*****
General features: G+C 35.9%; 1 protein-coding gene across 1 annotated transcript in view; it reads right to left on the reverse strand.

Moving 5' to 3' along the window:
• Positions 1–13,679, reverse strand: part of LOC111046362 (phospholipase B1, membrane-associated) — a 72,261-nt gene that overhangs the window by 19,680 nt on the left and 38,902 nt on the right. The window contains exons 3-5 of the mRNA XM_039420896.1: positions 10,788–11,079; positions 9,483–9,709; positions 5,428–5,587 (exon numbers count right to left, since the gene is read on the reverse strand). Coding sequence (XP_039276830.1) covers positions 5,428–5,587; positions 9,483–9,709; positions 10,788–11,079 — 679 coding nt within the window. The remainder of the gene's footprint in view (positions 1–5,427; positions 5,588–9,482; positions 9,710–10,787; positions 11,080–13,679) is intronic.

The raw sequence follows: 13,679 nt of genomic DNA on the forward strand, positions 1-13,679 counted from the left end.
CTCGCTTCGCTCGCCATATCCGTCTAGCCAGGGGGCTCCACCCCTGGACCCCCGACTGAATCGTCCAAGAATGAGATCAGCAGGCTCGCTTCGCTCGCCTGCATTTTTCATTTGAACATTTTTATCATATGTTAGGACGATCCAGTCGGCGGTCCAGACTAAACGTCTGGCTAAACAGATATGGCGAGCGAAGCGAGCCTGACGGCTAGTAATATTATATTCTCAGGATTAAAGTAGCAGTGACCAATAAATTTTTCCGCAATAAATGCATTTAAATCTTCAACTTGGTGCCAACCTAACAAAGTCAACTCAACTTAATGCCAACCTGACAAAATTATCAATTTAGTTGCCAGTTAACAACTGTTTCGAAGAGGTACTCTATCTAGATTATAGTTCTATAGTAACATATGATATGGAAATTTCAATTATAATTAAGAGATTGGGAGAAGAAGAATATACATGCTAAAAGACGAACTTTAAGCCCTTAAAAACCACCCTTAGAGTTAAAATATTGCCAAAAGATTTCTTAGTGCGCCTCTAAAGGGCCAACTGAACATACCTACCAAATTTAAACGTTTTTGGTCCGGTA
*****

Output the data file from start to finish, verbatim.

General features: G+C 35.9%; 1 protein-coding gene across 1 annotated transcript in view; it reads right to left on the reverse strand.

Moving 5' to 3' along the window:
• Positions 1–13,679, reverse strand: part of LOC111046362 (phospholipase B1, membrane-associated) — a 72,261-nt gene that overhangs the window by 19,680 nt on the left and 38,902 nt on the right. The window contains exons 3-5 of the mRNA XM_039420896.1: positions 10,788–11,079; positions 9,483–9,709; positions 5,428–5,587 (exon numbers count right to left, since the gene is read on the reverse strand). Coding sequence (XP_039276830.1) covers positions 5,428–5,587; positions 9,483–9,709; positions 10,788–11,079 — 679 coding nt within the window. The remainder of the gene's footprint in view (positions 1–5,427; positions 5,588–9,482; positions 9,710–10,787; positions 11,080–13,679) is intronic.

The raw sequence follows: 13,679 nt of genomic DNA on the forward strand, positions 1-13,679 counted from the left end.
CTCGCTTCGCTCGCCATATCCGTCTAGCCAGGGGGCTCCACCCCTGGACCCCCGACTGAATCGTCCAAGAATGAGATCAGCAGGCTCGCTTCGCTCGCCTGCATTTTTCATTTGAACATTTTTATCATATGTTAGGACGATCCAGTCGGCGGTCCAGACTAAACGTCTGGCTAAACAGATATGGCGAGCGAAGCGAGCCTGACGGCTAGTAATATTATATTCTCAGGATTAAAGTAGCAGTGACCAATAAATTTTTCCGCAATAAATGCATTTAAATCTTCAACTTGGTGCCAACCTAACAAAGTCAACTCAACTTAATGCCAACCTGACAAAATTATCAATTTAGTTGCCAGTTAACAACTGTTTCGAAGAGGTACTCTATCTAGATTATAGTTCTATAGTAACATATGATATGGAAATTTCAATTATAATTAAGAGATTGGGAGAAGAAGAATATACATGCTAAAAGACGAACTTTAAGCCCTTAAAAACCACCCTTAGAGTTAAAATATTGCCAAAAGATTTCTTAGTGCGCCTCTAAAGGGCCAACTGAACATACCTACCAAATTTAAACGTTTTTGGTCCGGTA